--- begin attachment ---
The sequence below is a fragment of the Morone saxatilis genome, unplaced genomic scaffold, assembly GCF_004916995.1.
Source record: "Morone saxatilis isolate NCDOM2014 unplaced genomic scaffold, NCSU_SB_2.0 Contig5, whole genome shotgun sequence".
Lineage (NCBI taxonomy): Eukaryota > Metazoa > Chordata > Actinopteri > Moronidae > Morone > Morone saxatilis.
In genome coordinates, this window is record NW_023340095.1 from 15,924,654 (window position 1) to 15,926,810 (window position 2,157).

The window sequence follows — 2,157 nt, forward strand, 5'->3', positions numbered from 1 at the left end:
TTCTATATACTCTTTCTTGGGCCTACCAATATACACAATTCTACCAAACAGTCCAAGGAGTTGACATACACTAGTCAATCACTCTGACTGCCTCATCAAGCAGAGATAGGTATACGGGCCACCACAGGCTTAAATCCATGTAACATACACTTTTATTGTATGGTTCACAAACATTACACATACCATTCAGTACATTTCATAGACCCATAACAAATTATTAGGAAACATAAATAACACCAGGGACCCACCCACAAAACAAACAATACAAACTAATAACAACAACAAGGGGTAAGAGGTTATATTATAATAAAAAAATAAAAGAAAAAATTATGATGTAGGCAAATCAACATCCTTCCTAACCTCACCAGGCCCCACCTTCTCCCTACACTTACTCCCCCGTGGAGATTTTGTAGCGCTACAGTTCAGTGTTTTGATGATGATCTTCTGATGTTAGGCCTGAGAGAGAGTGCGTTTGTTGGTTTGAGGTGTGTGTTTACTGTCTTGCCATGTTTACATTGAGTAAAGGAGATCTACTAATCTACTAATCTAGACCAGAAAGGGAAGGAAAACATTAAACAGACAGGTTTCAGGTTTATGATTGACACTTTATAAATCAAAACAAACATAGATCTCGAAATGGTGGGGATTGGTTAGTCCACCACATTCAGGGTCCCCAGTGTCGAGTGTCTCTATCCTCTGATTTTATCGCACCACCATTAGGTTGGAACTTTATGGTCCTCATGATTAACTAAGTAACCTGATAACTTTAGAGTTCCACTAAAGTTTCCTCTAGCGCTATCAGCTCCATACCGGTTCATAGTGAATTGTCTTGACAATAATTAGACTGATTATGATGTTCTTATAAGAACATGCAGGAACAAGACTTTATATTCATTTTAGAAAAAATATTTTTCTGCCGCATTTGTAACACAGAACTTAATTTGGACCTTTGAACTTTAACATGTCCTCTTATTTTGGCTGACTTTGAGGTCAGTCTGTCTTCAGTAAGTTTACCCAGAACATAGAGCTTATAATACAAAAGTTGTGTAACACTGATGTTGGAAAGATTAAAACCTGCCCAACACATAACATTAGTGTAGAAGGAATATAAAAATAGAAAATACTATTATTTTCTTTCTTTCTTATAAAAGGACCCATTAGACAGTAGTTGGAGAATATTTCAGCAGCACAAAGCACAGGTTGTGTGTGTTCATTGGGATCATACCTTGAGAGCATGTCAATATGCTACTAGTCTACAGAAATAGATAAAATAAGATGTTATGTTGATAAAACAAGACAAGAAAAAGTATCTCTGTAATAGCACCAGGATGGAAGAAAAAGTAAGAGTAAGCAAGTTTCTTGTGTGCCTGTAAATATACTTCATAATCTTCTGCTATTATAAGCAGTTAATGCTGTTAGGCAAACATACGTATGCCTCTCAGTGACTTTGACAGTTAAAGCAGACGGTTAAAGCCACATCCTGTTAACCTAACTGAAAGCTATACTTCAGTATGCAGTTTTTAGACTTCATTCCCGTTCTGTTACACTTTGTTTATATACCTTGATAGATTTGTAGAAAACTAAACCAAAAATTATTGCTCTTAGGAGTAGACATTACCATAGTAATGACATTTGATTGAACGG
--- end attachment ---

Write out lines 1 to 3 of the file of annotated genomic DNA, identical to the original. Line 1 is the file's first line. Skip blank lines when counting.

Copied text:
The sequence below is a fragment of the Morone saxatilis genome, unplaced genomic scaffold, assembly GCF_004916995.1.
Source record: "Morone saxatilis isolate NCDOM2014 unplaced genomic scaffold, NCSU_SB_2.0 Contig5, whole genome shotgun sequence".
Lineage (NCBI taxonomy): Eukaryota > Metazoa > Chordata > Actinopteri > Moronidae > Morone > Morone saxatilis.